I have several friends who are physicians and scientists and lots of friends and acquaintences who are writers. Sometimes the two groups meet in my presence like two wandering tribes who have been traveling a long way across the steppes of Russia. You can always tell these tribesmen and tribeswomen apart because the scientists dress like beach bums (many continue to wear shorts even in Iowa in January) and the writers dress entirely in black as if they’re all undergraduates at Bard College. There are some exceptions. A doctor I admire may wear a Republican blue blazer and chinos; a poet might wear a baggy sweatshirt declaiming Boston Celtics. Over time I’ve come to see that neither group has any taste. But this shouldn’t be a surprise since the life of the mind ought to be less commodified as Albert Einstein so aptly demonstrated every day of his life. That none of my friends resembles Albert Einstein might be a problem. I haven’t had time to consider this. I imagine we should all look like Einstein: both men and women. I think I would have trouble growing the moustache. Well that’s not quite true. I could grow it but I couldn’t keep it tidy. Einstein probably didn’t care whether is moustache was tidy. I care. I have to draw the line somewhere. I like having clean lips. A friend who belongs to the writer group once remarked that he thought he saw the living incarnation of Walt Whitman eating spanokopita at Roditi’s Greek restaurant in Chicago. The Whitman look alike had spinach pie all down his beard. I’m betting that the hirsute customer in Roditi’s wasn’t a poet or a scientist but was most likely a retired podiatrist. I can’t explain this. I know some things are true without further research.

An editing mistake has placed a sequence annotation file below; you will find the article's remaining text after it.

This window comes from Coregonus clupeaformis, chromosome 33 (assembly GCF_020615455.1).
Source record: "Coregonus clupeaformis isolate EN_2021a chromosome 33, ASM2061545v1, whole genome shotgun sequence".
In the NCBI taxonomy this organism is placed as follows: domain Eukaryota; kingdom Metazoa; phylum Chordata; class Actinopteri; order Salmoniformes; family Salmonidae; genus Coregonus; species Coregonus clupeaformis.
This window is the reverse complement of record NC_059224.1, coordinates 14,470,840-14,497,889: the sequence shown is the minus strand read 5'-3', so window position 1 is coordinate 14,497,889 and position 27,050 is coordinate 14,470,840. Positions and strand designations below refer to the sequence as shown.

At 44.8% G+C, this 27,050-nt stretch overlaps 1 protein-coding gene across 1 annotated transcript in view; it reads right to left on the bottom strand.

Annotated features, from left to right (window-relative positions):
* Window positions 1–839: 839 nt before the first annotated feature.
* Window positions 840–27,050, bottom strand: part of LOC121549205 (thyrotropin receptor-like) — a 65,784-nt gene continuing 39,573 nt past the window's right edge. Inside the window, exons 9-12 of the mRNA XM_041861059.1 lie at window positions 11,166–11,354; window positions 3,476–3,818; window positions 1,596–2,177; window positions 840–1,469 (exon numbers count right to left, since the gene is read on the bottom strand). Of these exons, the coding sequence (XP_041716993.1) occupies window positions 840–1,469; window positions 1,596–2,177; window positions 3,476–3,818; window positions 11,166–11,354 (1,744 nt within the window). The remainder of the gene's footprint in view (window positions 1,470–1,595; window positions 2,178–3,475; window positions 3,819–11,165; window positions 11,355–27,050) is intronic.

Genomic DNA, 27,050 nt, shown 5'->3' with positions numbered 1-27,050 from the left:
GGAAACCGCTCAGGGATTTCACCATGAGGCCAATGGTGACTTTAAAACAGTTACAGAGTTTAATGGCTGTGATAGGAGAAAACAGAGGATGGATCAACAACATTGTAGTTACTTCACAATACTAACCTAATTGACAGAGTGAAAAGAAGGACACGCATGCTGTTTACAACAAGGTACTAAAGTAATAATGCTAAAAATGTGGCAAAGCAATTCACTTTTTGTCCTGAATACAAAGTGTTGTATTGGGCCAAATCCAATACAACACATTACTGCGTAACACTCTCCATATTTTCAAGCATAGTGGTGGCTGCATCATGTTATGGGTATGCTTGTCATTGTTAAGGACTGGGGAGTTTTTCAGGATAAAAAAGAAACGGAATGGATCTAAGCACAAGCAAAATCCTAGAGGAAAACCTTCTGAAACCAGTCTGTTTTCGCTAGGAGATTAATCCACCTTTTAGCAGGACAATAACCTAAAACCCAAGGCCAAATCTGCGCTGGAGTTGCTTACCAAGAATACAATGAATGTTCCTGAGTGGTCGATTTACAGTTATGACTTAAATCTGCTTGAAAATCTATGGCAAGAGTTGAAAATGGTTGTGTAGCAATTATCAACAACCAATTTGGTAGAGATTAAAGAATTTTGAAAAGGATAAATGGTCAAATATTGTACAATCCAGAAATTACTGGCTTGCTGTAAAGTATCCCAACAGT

Nevertheless I’ve come to see that there’s a philosophical difference between the scientists and the writers. This takes a little time to sus out because at first there’s the wine and the brie; the mutual curiosity about ideas; the discovery that the scientists read widely in literature; the finding that writers are fascinated by science and medicine. A young genetic researcher recites a long passage from Kipling’s “Gunga Din” which is meant to be heard not read and aside from all the colonial sentiments (admittedly a big aside) one feels suddenly disposed toward Kipling who one hadn’t thought about since the third grade when the saga of Riki Tiki Tavi was on one’s mind. (Personally I wanted to become a writer because of Kipling. I decided this when I was 8 years old. Many writers will tell you similar stories while substituting Booth Tarkington or H.G. Wells.